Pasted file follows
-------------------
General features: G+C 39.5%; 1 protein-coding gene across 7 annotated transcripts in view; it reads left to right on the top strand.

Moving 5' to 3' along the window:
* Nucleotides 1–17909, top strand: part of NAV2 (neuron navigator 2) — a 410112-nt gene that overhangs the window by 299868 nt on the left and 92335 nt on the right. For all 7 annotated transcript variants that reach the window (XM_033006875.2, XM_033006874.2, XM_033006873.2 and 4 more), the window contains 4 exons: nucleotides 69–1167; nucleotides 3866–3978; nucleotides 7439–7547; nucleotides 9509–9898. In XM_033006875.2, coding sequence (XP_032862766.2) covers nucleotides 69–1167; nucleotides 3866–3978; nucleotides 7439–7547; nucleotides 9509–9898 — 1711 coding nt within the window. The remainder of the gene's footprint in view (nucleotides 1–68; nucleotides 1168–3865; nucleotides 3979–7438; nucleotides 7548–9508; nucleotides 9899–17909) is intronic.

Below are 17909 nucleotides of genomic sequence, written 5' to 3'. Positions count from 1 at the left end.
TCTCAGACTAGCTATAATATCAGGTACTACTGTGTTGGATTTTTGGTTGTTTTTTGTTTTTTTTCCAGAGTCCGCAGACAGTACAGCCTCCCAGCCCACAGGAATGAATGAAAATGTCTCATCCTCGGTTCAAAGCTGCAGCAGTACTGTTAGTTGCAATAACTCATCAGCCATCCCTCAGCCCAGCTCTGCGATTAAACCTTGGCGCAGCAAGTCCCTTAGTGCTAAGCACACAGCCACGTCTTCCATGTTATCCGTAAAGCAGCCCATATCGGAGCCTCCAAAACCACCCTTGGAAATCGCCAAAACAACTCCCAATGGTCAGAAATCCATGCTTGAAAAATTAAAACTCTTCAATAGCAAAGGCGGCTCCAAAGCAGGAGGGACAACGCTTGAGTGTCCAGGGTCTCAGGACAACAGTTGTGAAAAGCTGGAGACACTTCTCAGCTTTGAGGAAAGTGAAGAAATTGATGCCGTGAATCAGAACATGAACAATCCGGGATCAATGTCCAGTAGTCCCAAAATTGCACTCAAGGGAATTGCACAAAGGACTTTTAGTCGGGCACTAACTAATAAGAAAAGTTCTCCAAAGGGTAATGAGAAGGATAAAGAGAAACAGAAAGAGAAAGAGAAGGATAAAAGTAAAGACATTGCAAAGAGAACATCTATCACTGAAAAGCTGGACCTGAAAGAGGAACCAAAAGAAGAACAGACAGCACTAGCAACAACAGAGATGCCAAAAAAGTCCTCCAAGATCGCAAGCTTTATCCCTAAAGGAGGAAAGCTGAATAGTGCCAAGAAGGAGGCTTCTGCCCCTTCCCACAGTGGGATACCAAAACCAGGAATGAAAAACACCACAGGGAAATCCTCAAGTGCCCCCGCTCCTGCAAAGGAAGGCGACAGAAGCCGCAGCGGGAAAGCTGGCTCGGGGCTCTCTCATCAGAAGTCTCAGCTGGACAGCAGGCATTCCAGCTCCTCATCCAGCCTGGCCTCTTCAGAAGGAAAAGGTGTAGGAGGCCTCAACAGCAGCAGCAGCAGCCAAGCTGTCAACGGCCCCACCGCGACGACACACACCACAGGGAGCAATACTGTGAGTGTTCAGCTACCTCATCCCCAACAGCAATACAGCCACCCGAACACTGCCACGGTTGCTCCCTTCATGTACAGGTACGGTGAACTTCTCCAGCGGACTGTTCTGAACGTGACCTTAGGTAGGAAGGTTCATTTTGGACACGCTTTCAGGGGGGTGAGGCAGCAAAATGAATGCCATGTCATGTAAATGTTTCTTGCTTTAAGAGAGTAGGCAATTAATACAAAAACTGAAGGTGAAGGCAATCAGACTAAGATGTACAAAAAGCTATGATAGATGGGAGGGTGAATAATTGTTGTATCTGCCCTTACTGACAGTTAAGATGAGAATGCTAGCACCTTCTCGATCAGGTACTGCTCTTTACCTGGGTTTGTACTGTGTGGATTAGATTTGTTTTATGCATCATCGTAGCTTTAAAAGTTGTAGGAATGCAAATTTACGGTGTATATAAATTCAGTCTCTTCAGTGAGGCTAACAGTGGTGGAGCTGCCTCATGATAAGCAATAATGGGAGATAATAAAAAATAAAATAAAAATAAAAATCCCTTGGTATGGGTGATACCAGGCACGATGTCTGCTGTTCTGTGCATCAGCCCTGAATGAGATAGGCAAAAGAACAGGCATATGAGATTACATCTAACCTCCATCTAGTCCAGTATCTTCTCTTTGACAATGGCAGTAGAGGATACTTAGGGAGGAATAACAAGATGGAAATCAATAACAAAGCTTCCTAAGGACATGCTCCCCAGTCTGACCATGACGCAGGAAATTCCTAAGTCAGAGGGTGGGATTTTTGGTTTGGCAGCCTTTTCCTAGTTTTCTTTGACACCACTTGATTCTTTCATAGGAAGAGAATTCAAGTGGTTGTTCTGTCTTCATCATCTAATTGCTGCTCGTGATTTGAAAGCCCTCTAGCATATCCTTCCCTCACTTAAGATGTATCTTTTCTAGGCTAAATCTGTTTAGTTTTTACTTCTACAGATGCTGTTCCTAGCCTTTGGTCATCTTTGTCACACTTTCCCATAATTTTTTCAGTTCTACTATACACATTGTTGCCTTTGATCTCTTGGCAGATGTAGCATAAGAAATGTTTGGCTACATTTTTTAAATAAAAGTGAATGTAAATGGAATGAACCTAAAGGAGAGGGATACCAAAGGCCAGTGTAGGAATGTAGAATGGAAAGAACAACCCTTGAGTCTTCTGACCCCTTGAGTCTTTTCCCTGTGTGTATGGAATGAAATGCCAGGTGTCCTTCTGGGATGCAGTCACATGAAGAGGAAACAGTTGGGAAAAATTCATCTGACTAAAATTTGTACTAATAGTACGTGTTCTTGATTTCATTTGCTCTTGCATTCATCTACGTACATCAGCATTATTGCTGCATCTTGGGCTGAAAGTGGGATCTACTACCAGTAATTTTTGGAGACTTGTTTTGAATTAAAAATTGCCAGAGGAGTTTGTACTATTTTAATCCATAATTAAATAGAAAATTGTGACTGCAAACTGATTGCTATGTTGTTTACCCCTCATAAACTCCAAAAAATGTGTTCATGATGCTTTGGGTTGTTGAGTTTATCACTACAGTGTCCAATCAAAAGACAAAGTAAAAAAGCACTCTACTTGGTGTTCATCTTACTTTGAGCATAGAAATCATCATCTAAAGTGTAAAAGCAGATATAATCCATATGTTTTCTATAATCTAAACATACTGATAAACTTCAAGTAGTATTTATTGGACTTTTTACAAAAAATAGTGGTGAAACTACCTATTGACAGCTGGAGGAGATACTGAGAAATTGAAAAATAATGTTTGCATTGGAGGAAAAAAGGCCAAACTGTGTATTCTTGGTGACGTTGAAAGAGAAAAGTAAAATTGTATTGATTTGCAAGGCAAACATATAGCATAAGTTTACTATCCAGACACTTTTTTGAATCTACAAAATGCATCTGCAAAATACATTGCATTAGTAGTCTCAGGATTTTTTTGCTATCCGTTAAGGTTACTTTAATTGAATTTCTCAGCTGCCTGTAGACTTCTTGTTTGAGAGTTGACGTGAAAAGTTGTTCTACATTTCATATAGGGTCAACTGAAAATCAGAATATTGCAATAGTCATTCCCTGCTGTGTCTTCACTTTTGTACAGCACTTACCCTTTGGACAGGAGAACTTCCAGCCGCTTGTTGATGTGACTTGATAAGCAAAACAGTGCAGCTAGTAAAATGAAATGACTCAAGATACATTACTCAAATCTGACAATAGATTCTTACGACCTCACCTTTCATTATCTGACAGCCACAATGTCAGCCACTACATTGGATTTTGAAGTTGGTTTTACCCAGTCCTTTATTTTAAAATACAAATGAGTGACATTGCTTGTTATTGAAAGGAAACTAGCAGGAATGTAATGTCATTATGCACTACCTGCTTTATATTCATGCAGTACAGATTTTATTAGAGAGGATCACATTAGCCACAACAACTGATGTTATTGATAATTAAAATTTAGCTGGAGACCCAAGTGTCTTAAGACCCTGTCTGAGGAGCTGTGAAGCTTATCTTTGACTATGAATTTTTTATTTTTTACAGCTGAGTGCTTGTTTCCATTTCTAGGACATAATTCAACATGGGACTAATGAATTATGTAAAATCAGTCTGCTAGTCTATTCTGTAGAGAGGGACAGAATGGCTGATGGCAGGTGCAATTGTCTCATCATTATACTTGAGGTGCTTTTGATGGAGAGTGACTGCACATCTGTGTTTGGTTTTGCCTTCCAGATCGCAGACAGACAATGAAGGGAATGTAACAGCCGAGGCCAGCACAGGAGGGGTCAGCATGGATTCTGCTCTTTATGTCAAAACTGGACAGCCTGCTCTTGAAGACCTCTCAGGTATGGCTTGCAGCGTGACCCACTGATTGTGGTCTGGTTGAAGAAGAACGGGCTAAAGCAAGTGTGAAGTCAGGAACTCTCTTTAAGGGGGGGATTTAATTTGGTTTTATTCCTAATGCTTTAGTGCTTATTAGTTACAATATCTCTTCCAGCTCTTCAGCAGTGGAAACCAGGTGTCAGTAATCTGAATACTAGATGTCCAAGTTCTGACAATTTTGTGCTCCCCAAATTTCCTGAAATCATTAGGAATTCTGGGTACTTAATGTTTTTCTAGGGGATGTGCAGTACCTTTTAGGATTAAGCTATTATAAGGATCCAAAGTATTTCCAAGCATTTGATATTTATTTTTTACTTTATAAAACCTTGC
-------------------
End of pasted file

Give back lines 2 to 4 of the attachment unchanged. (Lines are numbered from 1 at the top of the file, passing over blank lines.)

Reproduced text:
Moving 5' to 3' along the window:
* Nucleotides 1–17909, top strand: part of NAV2 (neuron navigator 2) — a 410112-nt gene that overhangs the window by 299868 nt on the left and 92335 nt on the right. For all 7 annotated transcript variants that reach the window (XM_033006875.2, XM_033006874.2, XM_033006873.2 and 4 more), the window contains 4 exons: nucleotides 69–1167; nucleotides 3866–3978; nucleotides 7439–7547; nucleotides 9509–9898. In XM_033006875.2, coding sequence (XP_032862766.2) covers nucleotides 69–1167; nucleotides 3866–3978; nucleotides 7439–7547; nucleotides 9509–9898 — 1711 coding nt within the window. The remainder of the gene's footprint in view (nucleotides 1–68; nucleotides 1168–3865; nucleotides 3979–7438; nucleotides 7548–9508; nucleotides 9899–17909) is intronic.

Below are 17909 nucleotides of genomic sequence, written 5' to 3'. Positions count from 1 at the left end.